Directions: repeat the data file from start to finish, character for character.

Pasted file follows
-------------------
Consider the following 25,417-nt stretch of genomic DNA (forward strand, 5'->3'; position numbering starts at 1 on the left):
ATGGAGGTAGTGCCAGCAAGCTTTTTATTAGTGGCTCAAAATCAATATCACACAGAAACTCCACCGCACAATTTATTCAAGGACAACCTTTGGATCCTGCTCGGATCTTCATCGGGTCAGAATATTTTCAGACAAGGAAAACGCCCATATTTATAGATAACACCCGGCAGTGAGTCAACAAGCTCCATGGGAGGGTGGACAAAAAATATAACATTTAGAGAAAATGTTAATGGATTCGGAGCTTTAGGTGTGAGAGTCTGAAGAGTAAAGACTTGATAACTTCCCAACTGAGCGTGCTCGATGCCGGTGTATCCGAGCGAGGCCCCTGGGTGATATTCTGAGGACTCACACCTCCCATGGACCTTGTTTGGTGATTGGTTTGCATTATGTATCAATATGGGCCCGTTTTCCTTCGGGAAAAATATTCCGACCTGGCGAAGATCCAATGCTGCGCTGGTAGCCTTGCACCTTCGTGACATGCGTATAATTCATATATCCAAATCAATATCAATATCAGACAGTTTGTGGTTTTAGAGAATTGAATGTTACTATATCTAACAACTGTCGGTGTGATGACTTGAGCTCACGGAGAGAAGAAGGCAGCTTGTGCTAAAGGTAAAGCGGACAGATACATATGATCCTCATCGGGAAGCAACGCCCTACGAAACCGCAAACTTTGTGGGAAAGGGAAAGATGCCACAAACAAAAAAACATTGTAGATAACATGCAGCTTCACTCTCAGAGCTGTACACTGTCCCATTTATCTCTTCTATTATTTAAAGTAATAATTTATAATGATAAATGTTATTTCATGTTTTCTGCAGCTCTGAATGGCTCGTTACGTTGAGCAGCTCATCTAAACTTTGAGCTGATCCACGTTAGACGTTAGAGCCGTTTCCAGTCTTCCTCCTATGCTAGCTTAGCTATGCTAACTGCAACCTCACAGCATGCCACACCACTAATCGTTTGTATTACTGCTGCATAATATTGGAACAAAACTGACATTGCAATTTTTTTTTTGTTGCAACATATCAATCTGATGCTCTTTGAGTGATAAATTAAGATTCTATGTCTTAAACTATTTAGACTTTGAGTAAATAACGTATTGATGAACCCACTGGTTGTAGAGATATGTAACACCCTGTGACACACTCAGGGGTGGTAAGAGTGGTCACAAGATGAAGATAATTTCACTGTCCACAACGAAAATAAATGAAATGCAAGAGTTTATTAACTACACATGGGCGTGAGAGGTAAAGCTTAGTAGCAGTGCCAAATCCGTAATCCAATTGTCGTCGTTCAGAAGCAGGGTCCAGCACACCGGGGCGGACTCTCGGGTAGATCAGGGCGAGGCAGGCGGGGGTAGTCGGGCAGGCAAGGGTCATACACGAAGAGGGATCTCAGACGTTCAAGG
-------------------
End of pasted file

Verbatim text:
Consider the following 25,417-nt stretch of genomic DNA (forward strand, 5'->3'; position numbering starts at 1 on the left):
ATGGAGGTAGTGCCAGCAAGCTTTTTATTAGTGGCTCAAAATCAATATCACACAGAAACTCCACCGCACAATTTATTCAAGGACAACCTTTGGATCCTGCTCGGATCTTCATCGGGTCAGAATATTTTCAGACAAGGAAAACGCCCATATTTATAGATAACACCCGGCAGTGAGTCAACAAGCTCCATGGGAGGGTGGACAAAAAATATAACATTTAGAGAAAATGTTAATGGATTCGGAGCTTTAGGTGTGAGAGTCTGAAGAGTAAAGACTTGATAACTTCCCAACTGAGCGTGCTCGATGCCGGTGTATCCGAGCGAGGCCCCTGGGTGATATTCTGAGGACTCACACCTCCCATGGACCTTGTTTGGTGATTGGTTTGCATTATGTATCAATATGGGCCCGTTTTCCTTCGGGAAAAATATTCCGACCTGGCGAAGATCCAATGCTGCGCTGGTAGCCTTGCACCTTCGTGACATGCGTATAATTCATATATCCAAATCAATATCAATATCAGACAGTTTGTGGTTTTAGAGAATTGAATGTTACTATATCTAACAACTGTCGGTGTGATGACTTGAGCTCACGGAGAGAAGAAGGCAGCTTGTGCTAAAGGTAAAGCGGACAGATACATATGATCCTCATCGGGAAGCAACGCCCTACGAAACCGCAAACTTTGTGGGAAAGGGAAAGATGCCACAAACAAAAAAACATTGTAGATAACATGCAGCTTCACTCTCAGAGCTGTACACTGTCCCATTTATCTCTTCTATTATTTAAAGTAATAATTTATAATGATAAATGTTATTTCATGTTTTCTGCAGCTCTGAATGGCTCGTTACGTTGAGCAGCTCATCTAAACTTTGAGCTGATCCACGTTAGACGTTAGAGCCGTTTCCAGTCTTCCTCCTATGCTAGCTTAGCTATGCTAACTGCAACCTCACAGCATGCCACACCACTAATCGTTTGTATTACTGCTGCATAATATTGGAACAAAACTGACATTGCAATTTTTTTTTTGTTGCAACATATCAATCTGATGCTCTTTGAGTGATAAATTAAGATTCTATGTCTTAAACTATTTAGACTTTGAGTAAATAACGTATTGATGAACCCACTGGTTGTAGAGATATGTAACACCCTGTGACACACTCAGGGGTGGTAAGAGTGGTCACAAGATGAAGATAATTTCACTGTCCACAACGAAAATAAATGAAATGCAAGAGTTTATTAACTACACATGGGCGTGAGAGGTAAAGCTTAGTAGCAGTGCCAAATCCGTAATCCAATTGTCGTCGTTCAGAAGCAGGGTCCAGCACACCGGGGCGGACTCTCGGGTAGATCAGGGCGAGGCAGGCGGGGGTAGTCGGGCAGGCAAGGGTCATACACGAAGAGGGATCTCAGACGTTCAAGG